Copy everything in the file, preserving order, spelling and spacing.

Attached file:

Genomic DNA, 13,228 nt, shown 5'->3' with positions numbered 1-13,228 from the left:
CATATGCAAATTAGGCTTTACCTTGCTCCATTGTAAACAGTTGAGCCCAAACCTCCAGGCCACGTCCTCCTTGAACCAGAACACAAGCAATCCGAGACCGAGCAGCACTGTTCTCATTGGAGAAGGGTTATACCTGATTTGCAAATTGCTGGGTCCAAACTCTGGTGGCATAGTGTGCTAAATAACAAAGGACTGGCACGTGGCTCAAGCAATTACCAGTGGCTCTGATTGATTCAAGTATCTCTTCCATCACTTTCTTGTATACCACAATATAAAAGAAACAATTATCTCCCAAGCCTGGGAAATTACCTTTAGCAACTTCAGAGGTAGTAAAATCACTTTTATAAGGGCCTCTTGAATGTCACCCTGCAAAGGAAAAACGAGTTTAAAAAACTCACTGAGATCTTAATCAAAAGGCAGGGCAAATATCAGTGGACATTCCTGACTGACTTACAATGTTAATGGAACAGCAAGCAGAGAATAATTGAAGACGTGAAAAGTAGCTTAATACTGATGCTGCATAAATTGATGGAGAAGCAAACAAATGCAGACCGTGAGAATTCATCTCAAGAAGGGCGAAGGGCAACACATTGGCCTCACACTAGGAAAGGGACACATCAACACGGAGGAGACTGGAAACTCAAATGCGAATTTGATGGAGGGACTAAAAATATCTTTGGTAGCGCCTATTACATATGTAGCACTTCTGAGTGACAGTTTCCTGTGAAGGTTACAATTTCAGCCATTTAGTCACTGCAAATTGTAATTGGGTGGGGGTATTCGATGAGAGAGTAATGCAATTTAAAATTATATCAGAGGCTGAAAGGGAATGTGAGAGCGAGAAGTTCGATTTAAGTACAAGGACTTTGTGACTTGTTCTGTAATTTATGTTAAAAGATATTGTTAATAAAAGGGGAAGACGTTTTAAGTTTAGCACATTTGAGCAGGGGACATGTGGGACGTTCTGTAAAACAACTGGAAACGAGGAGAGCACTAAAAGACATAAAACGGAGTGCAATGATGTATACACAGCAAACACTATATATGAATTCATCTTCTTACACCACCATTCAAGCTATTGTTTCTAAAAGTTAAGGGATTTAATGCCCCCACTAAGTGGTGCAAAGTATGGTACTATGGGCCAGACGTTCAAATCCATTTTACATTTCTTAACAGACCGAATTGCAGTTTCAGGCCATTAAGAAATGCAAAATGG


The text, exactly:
Genomic DNA, 13,228 nt, shown 5'->3' with positions numbered 1-13,228 from the left:
CATATGCAAATTAGGCTTTACCTTGCTCCATTGTAAACAGTTGAGCCCAAACCTCCAGGCCACGTCCTCCTTGAACCAGAACACAAGCAATCCGAGACCGAGCAGCACTGTTCTCATTGGAGAAGGGTTATACCTGATTTGCAAATTGCTGGGTCCAAACTCTGGTGGCATAGTGTGCTAAATAACAAAGGACTGGCACGTGGCTCAAGCAATTACCAGTGGCTCTGATTGATTCAAGTATCTCTTCCATCACTTTCTTGTATACCACAATATAAAAGAAACAATTATCTCCCAAGCCTGGGAAATTACCTTTAGCAACTTCAGAGGTAGTAAAATCACTTTTATAAGGGCCTCTTGAATGTCACCCTGCAAAGGAAAAACGAGTTTAAAAAACTCACTGAGATCTTAATCAAAAGGCAGGGCAAATATCAGTGGACATTCCTGACTGACTTACAATGTTAATGGAACAGCAAGCAGAGAATAATTGAAGACGTGAAAAGTAGCTTAATACTGATGCTGCATAAATTGATGGAGAAGCAAACAAATGCAGACCGTGAGAATTCATCTCAAGAAGGGCGAAGGGCAACACATTGGCCTCACACTAGGAAAGGGACACATCAACACGGAGGAGACTGGAAACTCAAATGCGAATTTGATGGAGGGACTAAAAATATCTTTGGTAGCGCCTATTACATATGTAGCACTTCTGAGTGACAGTTTCCTGTGAAGGTTACAATTTCAGCCATTTAGTCACTGCAAATTGTAATTGGGTGGGGGTATTCGATGAGAGAGTAATGCAATTTAAAATTATATCAGAGGCTGAAAGGGAATGTGAGAGCGAGAAGTTCGATTTAAGTACAAGGACTTTGTGACTTGTTCTGTAATTTATGTTAAAAGATATTGTTAATAAAAGGGGAAGACGTTTTAAGTTTAGCACATTTGAGCAGGGGACATGTGGGACGTTCTGTAAAACAACTGGAAACGAGGAGAGCACTAAAAGACATAAAACGGAGTGCAATGATGTATACACAGCAAACACTATATATGAATTCATCTTCTTACACCACCATTCAAGCTATTGTTTCTAAAAGTTAAGGGATTTAATGCCCCCACTAAGTGGTGCAAAGTATGGTACTATGGGCCAGACGTTCAAATCCATTTTACATTTCTTAACAGACCGAATTGCAGTTTCAGGCCATTAAGAAATGCAAAATGG